In a world where technology is changing at pace, the traditional global SI practice of “learning from peers across the globe” doesn’t happen at the pace the market requires. By the time your peers in the business have completed a project, documented it, and shared learnings, the market has moved on and technology has changed. Today it is easier and faster to learn directly from the tech vendors and cloud platform providers and their training partners. The network effect of knowledge in a team on the opposite side of the globe for a global SI is less valuable to clients. Often the smaller and mid-sized SIs have a deeper, broader knowledge of the technology platforms and toolsets than the larger providers – giving them a competitive advantage. For example, if you want the actual experience of moving SAP to Azure, or Oracle to AWS – you’ll often find the smaller providers have more experience. And this continues to play out. In many markets in the world, the top 5-10 SIs for cloud, AI and cybersecurity has a high proportion of local specialist providers.
Tech Buyers No Longer Look for Culturally Aligned Partners
Tech buyers themselves are changing too. In years gone by, the smaller tech partners would tell us that they felt they were included in bids to drive down the price from the global SIs. But today the story is different. Smaller partners are admired for their agility and innovation. Large enterprise customers will choose small providers because the small SI is NOT like them. In the past, they chose the global SI because they were just like them!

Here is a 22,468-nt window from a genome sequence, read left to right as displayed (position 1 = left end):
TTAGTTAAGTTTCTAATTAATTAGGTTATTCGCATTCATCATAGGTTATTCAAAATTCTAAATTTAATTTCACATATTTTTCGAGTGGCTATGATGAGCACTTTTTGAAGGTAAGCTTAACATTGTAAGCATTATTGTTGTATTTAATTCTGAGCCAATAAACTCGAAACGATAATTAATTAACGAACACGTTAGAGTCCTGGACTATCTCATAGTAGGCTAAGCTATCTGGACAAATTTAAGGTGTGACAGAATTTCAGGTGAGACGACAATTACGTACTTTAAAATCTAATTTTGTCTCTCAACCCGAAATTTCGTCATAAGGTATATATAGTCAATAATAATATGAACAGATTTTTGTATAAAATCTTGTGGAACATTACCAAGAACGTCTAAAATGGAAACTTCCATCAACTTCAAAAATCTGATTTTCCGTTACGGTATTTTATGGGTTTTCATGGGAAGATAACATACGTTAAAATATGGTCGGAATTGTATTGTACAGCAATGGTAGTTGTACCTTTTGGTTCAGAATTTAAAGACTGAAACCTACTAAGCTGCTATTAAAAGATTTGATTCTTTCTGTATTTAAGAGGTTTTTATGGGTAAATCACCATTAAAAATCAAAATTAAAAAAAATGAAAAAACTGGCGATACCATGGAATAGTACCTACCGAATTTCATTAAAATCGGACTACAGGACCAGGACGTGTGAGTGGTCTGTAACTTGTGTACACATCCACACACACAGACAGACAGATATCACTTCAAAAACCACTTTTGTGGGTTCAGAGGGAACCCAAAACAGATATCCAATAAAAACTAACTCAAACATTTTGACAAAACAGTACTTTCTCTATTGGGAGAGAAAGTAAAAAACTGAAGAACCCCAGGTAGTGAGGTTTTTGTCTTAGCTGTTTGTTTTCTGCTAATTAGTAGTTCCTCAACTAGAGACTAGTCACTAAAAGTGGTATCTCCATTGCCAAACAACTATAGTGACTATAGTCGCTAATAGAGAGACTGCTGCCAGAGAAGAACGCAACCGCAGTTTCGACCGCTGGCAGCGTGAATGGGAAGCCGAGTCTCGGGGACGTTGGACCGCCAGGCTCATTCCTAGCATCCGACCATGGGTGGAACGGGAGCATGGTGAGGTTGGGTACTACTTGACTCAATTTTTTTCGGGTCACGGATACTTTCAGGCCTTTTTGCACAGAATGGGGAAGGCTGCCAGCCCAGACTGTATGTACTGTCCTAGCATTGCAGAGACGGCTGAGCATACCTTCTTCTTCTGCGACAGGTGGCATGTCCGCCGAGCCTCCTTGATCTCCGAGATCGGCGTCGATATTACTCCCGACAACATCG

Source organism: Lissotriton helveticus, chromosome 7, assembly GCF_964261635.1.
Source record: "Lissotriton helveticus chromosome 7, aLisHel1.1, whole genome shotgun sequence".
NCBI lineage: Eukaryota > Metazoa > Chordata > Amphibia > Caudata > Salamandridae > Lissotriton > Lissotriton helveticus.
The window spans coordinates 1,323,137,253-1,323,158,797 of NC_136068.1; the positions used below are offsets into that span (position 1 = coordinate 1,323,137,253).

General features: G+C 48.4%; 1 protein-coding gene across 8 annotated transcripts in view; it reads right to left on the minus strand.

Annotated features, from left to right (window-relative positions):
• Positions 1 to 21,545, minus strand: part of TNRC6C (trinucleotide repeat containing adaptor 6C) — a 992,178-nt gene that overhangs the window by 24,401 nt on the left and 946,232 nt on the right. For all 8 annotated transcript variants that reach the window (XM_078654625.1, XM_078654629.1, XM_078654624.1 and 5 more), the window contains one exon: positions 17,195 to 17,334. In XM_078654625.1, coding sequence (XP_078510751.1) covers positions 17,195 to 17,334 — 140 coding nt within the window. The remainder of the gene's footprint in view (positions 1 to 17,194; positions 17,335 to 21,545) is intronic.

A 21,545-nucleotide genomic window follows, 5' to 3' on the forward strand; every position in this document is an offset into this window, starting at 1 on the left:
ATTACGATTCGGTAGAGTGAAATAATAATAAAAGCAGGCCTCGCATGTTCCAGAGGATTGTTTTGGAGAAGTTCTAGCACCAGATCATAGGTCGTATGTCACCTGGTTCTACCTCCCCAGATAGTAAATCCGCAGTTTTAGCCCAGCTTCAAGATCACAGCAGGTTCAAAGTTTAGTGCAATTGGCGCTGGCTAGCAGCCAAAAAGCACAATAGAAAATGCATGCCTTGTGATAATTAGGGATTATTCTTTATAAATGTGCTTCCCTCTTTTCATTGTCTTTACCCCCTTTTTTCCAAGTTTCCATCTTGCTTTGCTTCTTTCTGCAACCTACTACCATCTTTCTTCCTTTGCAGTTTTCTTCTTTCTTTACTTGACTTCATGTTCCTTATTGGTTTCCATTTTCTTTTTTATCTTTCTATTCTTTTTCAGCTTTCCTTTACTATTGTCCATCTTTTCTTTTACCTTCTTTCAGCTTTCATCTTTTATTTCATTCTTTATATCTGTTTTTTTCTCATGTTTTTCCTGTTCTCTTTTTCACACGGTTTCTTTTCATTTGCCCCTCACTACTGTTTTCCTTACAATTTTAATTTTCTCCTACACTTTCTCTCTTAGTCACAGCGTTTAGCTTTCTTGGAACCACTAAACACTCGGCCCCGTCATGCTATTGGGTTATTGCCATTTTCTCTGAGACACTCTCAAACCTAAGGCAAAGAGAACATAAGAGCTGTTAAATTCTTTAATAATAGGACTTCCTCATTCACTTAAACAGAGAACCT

Because of this, the large SIs are mopping up their smaller competitors across the globe. Accenture has acquired 40 companies in the past 10-11 months, IBM has acquired over 10, Atos and Cognizant have also acquired many companies in the past 12 months. They are doing this for the skills as much as for the clients, along with getting a foothold in a new market or strengthening their position in geography. The challenge will be to hang on to the clients, culture, and the IP of the acquired business. Often these smaller competitors are growing at a significant pace – and the biggest risk is that the acquiring company takes their eyes off the prize.
Global SIs Still Own the Industry Play
Despite these challenges, one of the areas that the global SIs will continue to dominate is the industry play. I have discussed how as technologies mature, industry plays become more relevant.
Smaller and mid-sized SIs and consultants find it hard to create deep pools of expertise across multiple industries. While some may have a deep focus on a single or two industries, only the large players have broad and deep geography and industry experience. This puts many of the acquisitions into context – the global SIs will take these acquisitions and use that deep and broad technical and business knowledge and add it to their industry knowledge to create a more compelling offering.
Their challenge will still be one of cultural alignment. As discussed, many companies seek out tech partners who represent what they want to be, not what they are. The ability for the Global SIs to retain the culture, agility and innovation of the acquired business will determine their ability to continue to see similar or improved levels of growth from the acquired business. Using their IP in the context of industries will be the key to their ongoing success.